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The Dime Hardcover – February 14, 2017
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The Amazon Book Review
Author interviews, book reviews, editors picks, and more. Read it now
One of the Best Books of the Year - Dallas Observer, BookRiot
"One of the most breathless, inventive, and be forewarned, violent suspense plots I've read in a long time."―Maureen Corrigan, NPR's Fresh Air
"Exciting [and] moving . . . Grisly but likable"―Tom Nolan, Wall Street Journal
"Terrific . . . Kent's own ability to avoid predictable outcomes and keep the reader on edge bodes well for future installments in this series."―Lloyd Sachs, Chicago Tribune
"The plot revolves around the Asian sex- and drug-trafficking trade run by the cutest little old lady you ever did see, but the broader appeal is Kent's offbeat humor, which pulls up reins just before it takes the story over a cliff."―Marilyn Stasio, New York Times Book Review
"Kathleen Kent finds the noir side of Dallas. . . . Betty Ryhzyk [is] a beguiling protagonist. . . . [She] brings freshness and new energy to the role. . . . There's no shortage of Pine Curtain gothic in this landscape of mangy dogs, religious nuts and violent meth-heads."―Doug J. Swanson, Dallas Morning News
"Gritty and gripping, explosive and emotional, Kathleen Kent's The Dime grabs you from its opening scene and never lets go. Kent tears off the glossy facade of Dallas to show us a dark underbelly of crime. A great start from an exciting new series."
―Jeff Abbott, New York Times bestselling author of The First Order
"As hard-to-forget as Kent's main character is, the breakout star [is] the city of Dallas."―Rachel Williams, Dallas Observer
"Kent knows her craft. The Dime's tight plotting and masterful suspense is no surprise."―Ginni Beam, D Magazine
"[Kent] explodes into the crime genre with a detective who has all the qualities that'll make her stand out from the crowd. . . . Betty is [a] kick-butt detective. . . . Kent's brilliant, sometimes-gentle and humorous observations humanize and set this book apart."―Barbara Clark, BookPage
About the Author
Kathleen Kent is the author of three bestselling historical novels, The Heretic's Daughter, The Traitor's Wife, and The Outcasts. She is also the author of the short story "Coincidences Can Kill You," published in Dallas Noir, which was the inspiration for The Dime, her first work of crime fiction. Kent lives in Dallas, TX.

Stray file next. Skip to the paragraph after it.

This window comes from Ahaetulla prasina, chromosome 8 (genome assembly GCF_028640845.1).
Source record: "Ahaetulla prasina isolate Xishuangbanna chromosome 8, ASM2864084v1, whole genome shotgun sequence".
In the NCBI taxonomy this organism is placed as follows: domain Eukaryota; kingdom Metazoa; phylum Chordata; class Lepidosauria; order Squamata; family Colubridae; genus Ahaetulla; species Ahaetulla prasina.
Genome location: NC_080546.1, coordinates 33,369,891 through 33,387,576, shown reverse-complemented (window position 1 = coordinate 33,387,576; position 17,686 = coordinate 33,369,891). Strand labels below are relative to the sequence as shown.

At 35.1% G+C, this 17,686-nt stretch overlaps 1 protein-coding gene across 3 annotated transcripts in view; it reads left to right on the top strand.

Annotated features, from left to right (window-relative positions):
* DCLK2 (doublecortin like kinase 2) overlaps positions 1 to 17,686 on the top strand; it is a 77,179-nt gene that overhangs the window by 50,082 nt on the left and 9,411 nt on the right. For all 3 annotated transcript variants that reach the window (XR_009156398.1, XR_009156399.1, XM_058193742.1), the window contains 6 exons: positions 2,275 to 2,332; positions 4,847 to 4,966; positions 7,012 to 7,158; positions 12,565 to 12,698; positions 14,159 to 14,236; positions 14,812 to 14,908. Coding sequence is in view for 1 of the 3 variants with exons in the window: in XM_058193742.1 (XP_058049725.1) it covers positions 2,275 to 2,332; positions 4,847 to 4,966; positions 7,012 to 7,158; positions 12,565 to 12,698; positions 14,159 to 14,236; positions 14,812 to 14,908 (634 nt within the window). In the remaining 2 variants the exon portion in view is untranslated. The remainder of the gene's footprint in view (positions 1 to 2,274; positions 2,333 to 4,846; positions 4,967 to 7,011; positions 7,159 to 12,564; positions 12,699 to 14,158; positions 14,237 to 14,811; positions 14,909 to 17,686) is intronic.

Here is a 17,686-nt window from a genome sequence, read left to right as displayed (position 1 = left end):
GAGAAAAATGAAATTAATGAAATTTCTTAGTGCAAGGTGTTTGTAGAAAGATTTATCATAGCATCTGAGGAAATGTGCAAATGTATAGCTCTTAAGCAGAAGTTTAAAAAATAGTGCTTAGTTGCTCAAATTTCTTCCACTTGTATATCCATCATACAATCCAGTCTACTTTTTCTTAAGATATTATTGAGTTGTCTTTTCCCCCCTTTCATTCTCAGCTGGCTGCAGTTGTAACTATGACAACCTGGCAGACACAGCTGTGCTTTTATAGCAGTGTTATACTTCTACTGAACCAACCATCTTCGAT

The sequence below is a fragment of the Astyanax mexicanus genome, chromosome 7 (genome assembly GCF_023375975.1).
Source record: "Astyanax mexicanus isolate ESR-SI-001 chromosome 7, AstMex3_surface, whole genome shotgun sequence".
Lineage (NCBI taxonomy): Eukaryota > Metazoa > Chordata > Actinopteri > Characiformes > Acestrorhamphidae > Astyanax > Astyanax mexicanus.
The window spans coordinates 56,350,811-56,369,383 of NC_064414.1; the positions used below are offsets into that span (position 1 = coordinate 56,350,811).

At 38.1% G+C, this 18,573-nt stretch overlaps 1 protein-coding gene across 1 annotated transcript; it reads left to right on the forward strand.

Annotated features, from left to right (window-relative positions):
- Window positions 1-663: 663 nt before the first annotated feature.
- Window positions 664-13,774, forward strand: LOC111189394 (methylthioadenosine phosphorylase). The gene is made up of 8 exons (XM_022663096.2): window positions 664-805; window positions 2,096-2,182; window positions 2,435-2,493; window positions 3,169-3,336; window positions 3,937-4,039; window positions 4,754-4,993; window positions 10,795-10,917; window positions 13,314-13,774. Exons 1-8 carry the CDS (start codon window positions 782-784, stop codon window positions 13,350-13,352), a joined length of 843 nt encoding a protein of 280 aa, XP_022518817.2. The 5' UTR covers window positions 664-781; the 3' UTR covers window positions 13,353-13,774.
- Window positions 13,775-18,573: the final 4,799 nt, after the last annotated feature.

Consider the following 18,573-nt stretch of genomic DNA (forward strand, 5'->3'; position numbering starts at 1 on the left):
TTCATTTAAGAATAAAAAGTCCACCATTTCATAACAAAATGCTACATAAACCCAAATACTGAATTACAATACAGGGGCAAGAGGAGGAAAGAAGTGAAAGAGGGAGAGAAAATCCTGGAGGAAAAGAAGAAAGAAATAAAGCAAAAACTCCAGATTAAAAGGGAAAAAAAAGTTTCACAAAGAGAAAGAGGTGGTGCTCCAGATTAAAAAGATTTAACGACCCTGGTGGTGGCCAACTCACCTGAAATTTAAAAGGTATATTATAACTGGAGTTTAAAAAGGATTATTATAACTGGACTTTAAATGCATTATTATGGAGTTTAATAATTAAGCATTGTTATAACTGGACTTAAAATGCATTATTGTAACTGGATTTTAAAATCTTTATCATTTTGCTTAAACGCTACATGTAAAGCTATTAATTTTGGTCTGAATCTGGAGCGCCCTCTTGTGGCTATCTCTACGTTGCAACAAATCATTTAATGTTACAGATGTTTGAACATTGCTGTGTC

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Now, back to THE DIME. (Note that the title's significance is tipped late in the story and turns out to be very appropriate and effective.) First and foremost this is a fish out of water story. Betty Rhyzyk is a Polish, lesbian detective from Brooklyn who follows her partner to Dallas. There she encounters the realities of the Mexican drug cartels and their redneck meth-dealing competition. She also encounters some members of the DPD who are not used to dealing with Polish, Brooklyn lesbians as an everyday occurrence. Betty experiences what might be called soft bigotry but finally learns the eternal lesson in ensemble crime fiction: first and foremost these are cops; they are blue to the bone, have their partners' backs and respect skill and courage, no matter who is exhibiting it.
I do not want to spoil the plot, but the reader should be aware that the third act is one that plays a familiar chord. That chord is played very, very well, but the arcs of the plot are straightforward and ultimately quite predictable. The setting for the denouement is unique and very 'Texan' and the details are all utilized to good effect. There is an overarching theme in the novel, one that is depicted through the protagonist's relationship with her late uncle. Another blue-to-the-bone cop, she channels him when the chips are down and, as George Gipp would say, the boys and girls are up against it. This is done very nicely but, as with other salient features of the book the 'family of cops' theme is not an unfamiliar one.
The lesbian angle is again, somewhat predictable, as the search for a fresh and unique heroine ends up taking us to now familiar territory. I would say that that part of the story is neither distracting nor especially engaging. Readers who want to see how well that sort of casting can be executed should see Sandra Scoppettone's superb Lauren Laurano series.
My bottom line is that this is a rock solid piece of crime fiction, slightly more focused on character than procedure. While not strong on originality it is very strong in execution and will hold most readers' attention. The book has been nominated for an Edgar Award for best novel and is likely to be a good competitor in this field. Given the ticking of multiple identity politics boxes (Brooklynites, lesbians, East Europeans, depraved religious fundamentalists, Texans, meth addicts, et al.) the book is likely to have strong commercial potential but not necessarily extended historical resonance. Happily, some of the stereotypes here are not reinforced.